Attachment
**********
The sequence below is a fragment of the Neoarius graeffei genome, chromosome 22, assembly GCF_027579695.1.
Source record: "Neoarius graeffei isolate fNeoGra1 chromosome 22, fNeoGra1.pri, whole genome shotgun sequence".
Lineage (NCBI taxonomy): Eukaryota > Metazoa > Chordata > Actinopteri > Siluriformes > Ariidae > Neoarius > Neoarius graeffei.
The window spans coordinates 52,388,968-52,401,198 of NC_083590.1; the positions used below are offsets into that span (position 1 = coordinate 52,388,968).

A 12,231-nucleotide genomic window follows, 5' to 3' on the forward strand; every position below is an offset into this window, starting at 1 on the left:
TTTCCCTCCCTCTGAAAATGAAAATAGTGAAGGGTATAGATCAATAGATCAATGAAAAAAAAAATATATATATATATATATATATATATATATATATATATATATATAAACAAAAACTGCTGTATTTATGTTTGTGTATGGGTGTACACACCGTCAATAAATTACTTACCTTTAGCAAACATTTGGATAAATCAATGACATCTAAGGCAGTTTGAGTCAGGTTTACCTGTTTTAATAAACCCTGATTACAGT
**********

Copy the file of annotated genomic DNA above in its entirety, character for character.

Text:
The sequence below is a fragment of the Neoarius graeffei genome, chromosome 22, assembly GCF_027579695.1.
Source record: "Neoarius graeffei isolate fNeoGra1 chromosome 22, fNeoGra1.pri, whole genome shotgun sequence".
Lineage (NCBI taxonomy): Eukaryota > Metazoa > Chordata > Actinopteri > Siluriformes > Ariidae > Neoarius > Neoarius graeffei.
The window spans coordinates 52,388,968-52,401,198 of NC_083590.1; the positions used below are offsets into that span (position 1 = coordinate 52,388,968).

A 12,231-nucleotide genomic window follows, 5' to 3' on the forward strand; every position below is an offset into this window, starting at 1 on the left:
TTTCCCTCCCTCTGAAAATGAAAATAGTGAAGGGTATAGATCAATAGATCAATGAAAAAAAAAATATATATATATATATATATATATATATATATATATATATATATAAACAAAAACTGCTGTATTTATGTTTGTGTATGGGTGTACACACCGTCAATAAATTACTTACCTTTAGCAAACATTTGGATAAATCAATGACATCTAAGGCAGTTTGAGTCAGGTTTACCTGTTTTAATAAACCCTGATTACAGT